Volume 11, Number 7 November 14, 2003

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Hundreds of thousands of items, worth $620 million, are invaluable resources for the academic program

By Brian Cross

The digital revolution and a lack of space for bound volumes and other materials are just two of the issues facing Library Director Frank Winter

Photo by Brian Cross

In his second-floor office overlooking the U of S campus, Frank Winter is practising the art of horizontal filing.

Stacked on his desk in several piles are a variety of documents, brochures, reports and letters, all placed in an order that only he can comprehend.

The paperwork is a fitting testament to the multiplicity of tasks that Winter must manage as Director of the U of S Library.

"Maintaining a library that meets the needs of the entire university community is an ongoing challenge," says Winter.

"Our users range from undergrads to graduate students to faculty members ... so our job is to ensure that we remain relevant to all of our users."

As director, Winter heads a Library staff that is responsible for maintaining the University of Saskatchewan's most valuable physical asset.

The collection, which includes hundreds of thousands of individual items, has an estimated replacement value of nearly $620 million, according to Nowell Seaman, U of S Manager of Risk Management and Insurance Services.

All told, about 30 per cent of the overall value of the university's buildings and contents is tied up in books and other library materials, Seaman adds.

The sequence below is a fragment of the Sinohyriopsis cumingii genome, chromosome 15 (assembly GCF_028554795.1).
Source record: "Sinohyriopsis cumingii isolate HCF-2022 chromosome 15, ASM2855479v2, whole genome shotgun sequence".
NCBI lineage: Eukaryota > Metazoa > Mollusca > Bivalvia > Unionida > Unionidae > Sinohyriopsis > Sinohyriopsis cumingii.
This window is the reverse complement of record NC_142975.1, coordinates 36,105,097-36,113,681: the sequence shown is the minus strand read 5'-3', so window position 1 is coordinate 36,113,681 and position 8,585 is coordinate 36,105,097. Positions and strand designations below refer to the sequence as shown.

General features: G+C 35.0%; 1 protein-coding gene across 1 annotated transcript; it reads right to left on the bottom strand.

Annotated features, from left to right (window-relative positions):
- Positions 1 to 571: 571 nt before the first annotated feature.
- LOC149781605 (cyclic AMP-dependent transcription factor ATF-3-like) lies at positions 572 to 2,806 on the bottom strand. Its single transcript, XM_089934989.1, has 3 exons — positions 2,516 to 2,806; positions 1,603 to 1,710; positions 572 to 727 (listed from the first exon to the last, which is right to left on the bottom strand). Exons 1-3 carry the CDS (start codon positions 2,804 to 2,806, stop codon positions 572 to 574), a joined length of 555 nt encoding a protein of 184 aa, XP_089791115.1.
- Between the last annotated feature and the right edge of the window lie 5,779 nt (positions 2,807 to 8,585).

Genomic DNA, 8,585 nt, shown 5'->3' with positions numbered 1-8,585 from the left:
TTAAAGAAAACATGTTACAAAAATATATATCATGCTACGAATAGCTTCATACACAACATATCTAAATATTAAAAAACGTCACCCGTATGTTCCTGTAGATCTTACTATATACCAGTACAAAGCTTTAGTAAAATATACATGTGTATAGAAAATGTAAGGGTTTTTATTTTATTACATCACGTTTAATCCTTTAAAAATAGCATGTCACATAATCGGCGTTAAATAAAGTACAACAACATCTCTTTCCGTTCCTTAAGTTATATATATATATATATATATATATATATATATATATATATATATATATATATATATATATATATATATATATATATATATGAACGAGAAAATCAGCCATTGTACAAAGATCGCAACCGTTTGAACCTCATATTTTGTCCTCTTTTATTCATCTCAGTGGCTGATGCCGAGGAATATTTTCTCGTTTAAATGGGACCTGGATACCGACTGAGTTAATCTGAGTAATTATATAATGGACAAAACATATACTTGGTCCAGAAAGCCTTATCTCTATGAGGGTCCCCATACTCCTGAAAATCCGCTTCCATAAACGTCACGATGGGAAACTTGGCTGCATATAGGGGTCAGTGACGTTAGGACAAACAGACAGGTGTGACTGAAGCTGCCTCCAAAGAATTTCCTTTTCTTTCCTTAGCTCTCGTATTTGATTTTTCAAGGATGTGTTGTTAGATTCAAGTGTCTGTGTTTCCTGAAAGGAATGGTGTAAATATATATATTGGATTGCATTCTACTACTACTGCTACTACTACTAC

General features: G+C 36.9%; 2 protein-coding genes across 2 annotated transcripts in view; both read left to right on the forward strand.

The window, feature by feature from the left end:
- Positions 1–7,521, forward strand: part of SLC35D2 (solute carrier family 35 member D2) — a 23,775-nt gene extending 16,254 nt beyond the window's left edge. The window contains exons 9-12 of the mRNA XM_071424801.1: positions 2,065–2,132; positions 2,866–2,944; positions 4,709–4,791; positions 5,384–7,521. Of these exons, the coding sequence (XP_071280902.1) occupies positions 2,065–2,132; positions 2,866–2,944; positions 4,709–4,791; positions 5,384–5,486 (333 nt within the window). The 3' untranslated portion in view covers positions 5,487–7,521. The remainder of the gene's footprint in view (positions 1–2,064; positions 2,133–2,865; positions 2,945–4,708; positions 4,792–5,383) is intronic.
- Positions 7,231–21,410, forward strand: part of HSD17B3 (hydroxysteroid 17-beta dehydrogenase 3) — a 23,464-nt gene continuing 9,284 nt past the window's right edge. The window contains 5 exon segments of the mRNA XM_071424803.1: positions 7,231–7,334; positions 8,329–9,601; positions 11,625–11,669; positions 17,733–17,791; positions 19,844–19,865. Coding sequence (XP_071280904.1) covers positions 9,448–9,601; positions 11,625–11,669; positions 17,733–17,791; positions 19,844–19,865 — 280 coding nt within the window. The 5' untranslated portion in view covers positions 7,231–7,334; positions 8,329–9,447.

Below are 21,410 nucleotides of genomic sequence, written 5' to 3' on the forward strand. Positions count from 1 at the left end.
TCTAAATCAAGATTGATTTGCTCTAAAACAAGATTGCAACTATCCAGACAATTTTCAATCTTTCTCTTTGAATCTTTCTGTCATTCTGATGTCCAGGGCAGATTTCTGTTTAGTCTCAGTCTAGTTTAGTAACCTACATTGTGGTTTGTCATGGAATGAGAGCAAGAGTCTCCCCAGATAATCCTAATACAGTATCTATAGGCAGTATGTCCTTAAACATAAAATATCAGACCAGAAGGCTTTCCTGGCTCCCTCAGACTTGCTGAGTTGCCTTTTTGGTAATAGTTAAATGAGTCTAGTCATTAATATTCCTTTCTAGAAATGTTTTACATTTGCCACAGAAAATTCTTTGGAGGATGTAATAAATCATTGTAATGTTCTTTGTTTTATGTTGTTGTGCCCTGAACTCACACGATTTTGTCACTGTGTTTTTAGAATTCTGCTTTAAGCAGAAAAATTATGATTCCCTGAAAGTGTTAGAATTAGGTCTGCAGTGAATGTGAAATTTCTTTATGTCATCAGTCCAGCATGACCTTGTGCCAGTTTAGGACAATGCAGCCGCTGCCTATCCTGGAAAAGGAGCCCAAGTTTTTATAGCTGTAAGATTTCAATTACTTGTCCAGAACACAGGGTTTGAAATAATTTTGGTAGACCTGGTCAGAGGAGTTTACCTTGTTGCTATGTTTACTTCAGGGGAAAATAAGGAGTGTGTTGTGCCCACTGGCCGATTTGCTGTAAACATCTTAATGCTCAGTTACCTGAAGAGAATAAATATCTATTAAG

In addition to books and academic journals, abstracts, serials and indexes, the collection also includes microfilm, microfiche, microcards, LPs, cassette tapes, CDs, DVDs, maps, photos, filmstrips and a multitude of other rare and historically significant items.

In a nutshell, any material that's relevant to the teaching and research interests of the University is an item worth obtaining, says Winter.

"We acquire items now for scholars yet unborn."

Main Library

The Main Library is located in the Murray Building.

Charged with such an important mandate, Winter must keep a close eye on emerging trends and technologies.

The popularization of computers, for example, has forever changed the way library administrators manage their collections.

According to Winter, nearly one-third of the Library's $6.5 million annual acquisitions budget is now used to gain access to digital materials such as full-text journals, abstracts and indexes.

By the end of the decade, half of the acquisitions budget will be spent on digital access agreements, he predicts.

"Because of the digital revolution, our collections are disappearing and so are many of our users," Winter says.

"A few years ago, our patrons would physically come into the Library and pick up a book or a journal. Today, a lot of them interact with us totally over the network."

While the proliferation of digital library materials has slowed the need for bound volumes and additional stack space, it has also given rise to its own unique set of financial challenges.

According to Winter, Canada's university libraries have been very effective in using their combined buying power to leverage better deals from the publishers of digital material.

"To get better deals, we co-operate like bandits," he says.

But the cost of library materials has risen significantly in the past decade, even though publishing costs have gone down.

In fact, the rising cost of acquiring new materials has far outpaced the annual rate of inflation and the annual growth rate of the Library's acquisitions budget, Winter says.